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Submitted by Gwynne Dixon on July 26 2011 - 17:02

We have a poke around in near-final code for Driver San Francisco as the game nears release...

Some games are born great, some achieve greatness, and some have greatness thrust upon them. If Driver: San Francisco is going to aspire to any of these categories, it'll be the middle one. The title certainly won't be born great, such is the disappointment of former instalments in the series - for the same reason, it seems unlikely that anybody is going to be thrusting greatness upon it. This leaves achieving greatness as Ubisoft Reflections (formerly Reflections Interactive) strives to reinstate the Driver name after a series of poor design choices in the three major instalments following its 1998 debut. And as far as we can see having sat down for a sizeable hands-on with Driver San Francisco's multiplayer and opening single-player act, Ubi Reflections has been working very hard to produce a game of formidable polish.

Take, for example, how far the code has come since we first saw it this time last year. At the centre of the gameplay is a 'shift' dynamic that allows you to teleport freely between any car in the game's open world (we'll explain why later). In our first hands-on with the multiplayer this time last year, the bird's eye view of the city that you used for shifting was featureless and colourless. Buildings and roads were uniformly grey, almost as if the game was in a proof-of-concept stage at the very start of development. In the current build though, this bird's eye view is fully rendered with all the textures and colours that you'd see from the default driver's perspective. The developers were taking on a hefty task with the innovative 'shift' dynamic - smoothly rendering a full open-world with no noticeable drops in frame-rate or pop-up is a daunting prospect at the best of times - so it's great to see that they've been refining and optimising the process so successfully over the last twelve months.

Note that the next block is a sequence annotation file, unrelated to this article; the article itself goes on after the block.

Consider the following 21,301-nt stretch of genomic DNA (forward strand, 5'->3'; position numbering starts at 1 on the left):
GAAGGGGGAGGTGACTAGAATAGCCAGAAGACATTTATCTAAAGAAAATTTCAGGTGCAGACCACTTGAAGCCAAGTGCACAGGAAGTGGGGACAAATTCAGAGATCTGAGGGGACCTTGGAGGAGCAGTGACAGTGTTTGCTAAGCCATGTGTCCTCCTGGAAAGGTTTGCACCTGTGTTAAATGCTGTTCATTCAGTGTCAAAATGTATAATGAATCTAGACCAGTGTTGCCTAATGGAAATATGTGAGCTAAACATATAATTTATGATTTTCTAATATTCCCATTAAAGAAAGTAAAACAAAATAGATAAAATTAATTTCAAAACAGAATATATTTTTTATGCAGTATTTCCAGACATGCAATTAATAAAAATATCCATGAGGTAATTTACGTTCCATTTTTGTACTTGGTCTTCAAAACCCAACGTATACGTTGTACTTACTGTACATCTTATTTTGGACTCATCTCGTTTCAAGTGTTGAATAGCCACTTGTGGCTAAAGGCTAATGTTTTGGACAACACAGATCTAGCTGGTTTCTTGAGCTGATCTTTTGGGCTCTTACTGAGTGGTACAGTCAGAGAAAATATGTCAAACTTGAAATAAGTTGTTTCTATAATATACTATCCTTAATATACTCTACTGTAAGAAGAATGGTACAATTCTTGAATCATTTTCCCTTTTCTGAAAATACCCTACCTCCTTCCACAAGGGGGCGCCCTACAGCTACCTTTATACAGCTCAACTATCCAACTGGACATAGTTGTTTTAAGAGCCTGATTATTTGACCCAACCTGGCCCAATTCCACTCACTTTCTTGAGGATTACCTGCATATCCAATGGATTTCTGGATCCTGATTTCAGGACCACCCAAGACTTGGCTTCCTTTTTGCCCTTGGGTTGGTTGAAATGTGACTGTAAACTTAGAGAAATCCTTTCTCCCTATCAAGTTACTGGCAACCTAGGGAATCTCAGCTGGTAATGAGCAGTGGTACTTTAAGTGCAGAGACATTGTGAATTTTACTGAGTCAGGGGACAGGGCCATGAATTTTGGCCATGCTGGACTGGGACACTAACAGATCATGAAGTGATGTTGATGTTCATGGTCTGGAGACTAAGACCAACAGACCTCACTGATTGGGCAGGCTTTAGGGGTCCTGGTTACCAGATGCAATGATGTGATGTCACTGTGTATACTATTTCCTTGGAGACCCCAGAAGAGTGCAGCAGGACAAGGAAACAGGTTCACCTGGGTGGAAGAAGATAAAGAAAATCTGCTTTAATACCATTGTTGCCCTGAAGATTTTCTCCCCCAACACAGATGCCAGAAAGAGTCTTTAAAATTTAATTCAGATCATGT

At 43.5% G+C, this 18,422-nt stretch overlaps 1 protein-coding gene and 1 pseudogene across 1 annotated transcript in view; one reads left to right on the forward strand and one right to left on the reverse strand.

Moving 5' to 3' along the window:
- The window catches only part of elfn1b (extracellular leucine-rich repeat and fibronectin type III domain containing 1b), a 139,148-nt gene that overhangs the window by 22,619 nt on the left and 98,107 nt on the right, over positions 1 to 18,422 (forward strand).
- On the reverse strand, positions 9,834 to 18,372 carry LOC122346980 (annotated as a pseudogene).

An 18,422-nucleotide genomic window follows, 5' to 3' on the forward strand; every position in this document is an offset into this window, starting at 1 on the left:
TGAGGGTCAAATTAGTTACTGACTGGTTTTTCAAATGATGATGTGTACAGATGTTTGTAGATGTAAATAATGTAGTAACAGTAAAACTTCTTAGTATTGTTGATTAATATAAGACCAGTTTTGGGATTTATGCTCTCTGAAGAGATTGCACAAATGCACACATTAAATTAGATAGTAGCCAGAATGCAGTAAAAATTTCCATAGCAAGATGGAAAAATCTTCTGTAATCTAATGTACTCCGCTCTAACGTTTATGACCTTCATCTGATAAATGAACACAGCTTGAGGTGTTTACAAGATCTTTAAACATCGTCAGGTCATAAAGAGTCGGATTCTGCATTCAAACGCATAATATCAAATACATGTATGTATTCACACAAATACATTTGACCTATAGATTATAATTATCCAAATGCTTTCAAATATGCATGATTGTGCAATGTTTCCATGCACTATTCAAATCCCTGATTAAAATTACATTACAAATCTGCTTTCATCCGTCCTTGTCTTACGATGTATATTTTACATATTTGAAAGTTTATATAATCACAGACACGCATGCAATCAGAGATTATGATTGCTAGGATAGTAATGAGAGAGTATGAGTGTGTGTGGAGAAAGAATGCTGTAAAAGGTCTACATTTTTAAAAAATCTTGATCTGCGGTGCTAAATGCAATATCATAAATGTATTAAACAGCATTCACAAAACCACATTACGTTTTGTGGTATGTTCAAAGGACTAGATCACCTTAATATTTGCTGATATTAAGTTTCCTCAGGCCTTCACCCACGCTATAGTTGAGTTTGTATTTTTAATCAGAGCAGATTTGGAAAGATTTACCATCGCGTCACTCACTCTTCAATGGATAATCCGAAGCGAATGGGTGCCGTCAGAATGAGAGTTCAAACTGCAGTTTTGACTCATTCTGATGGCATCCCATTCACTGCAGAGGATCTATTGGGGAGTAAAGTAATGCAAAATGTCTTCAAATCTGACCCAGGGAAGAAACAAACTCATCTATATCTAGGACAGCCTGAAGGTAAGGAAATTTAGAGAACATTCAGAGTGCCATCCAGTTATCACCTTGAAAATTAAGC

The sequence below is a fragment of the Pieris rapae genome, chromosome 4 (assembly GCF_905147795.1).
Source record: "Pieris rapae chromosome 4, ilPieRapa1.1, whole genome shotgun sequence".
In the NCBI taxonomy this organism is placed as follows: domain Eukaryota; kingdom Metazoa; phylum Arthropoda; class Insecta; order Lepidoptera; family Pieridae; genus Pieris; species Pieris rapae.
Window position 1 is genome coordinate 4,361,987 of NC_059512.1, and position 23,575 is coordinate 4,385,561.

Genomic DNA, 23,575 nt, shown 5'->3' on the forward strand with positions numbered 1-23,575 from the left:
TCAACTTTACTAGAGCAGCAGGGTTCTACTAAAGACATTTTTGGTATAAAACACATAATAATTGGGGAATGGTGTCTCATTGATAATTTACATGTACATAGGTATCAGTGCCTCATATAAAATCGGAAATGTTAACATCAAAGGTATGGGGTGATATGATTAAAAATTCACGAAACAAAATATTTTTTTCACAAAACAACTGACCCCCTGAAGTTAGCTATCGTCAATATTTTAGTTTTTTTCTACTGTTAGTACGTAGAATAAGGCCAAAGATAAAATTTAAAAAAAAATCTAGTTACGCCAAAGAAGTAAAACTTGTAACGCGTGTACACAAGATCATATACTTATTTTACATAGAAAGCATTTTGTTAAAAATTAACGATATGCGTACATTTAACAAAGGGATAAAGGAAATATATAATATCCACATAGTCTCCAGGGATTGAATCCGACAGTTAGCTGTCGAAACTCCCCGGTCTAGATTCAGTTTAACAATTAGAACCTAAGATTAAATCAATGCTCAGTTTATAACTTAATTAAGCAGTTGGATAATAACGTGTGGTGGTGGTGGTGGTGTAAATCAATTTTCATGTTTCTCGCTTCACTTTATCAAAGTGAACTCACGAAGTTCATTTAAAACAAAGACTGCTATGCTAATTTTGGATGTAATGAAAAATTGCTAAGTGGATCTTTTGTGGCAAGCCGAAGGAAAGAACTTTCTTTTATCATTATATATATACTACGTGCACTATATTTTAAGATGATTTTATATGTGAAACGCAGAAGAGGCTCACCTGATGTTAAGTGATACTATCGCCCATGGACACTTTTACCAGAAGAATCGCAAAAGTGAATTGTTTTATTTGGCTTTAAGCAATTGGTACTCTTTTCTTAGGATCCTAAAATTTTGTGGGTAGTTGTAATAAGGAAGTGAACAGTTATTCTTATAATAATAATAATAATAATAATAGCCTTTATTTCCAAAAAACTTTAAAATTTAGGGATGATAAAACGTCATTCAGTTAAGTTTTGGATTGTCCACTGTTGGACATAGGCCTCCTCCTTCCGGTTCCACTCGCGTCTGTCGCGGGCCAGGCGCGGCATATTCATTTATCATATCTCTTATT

For those of you who haven't been keeping up with the development of DSF though, here's a quick recap: it's billed as a return to the classic gameplay of the original Driver, where the focus was squarely on driving - gone are the GTA-style on-foot sections and gunplay of subsequent sequels. The hook, though, is this 'shift' dynamic. Ubisoft Reflections makes sense of it by placing Tanner, who returns as protagonist, in a coma after a coming together with his long-time adversary, Jericho. Within that coma, Tanner learns that he can shift into any car across the city of San Francisco and embody the driver at that vehicle's wheel. Across the game's main story, Tanner uses this ability (unawares he's in a coma) to infiltrate Jericho's gang and embody his various henchman as they complete jobs for their ringleader. With these details alone, DSF is already the most story-focused pure driving experience in any game of recent times, but it's the variation that Ubisoft Reflections appears to be managing through all of this that's particularly striking.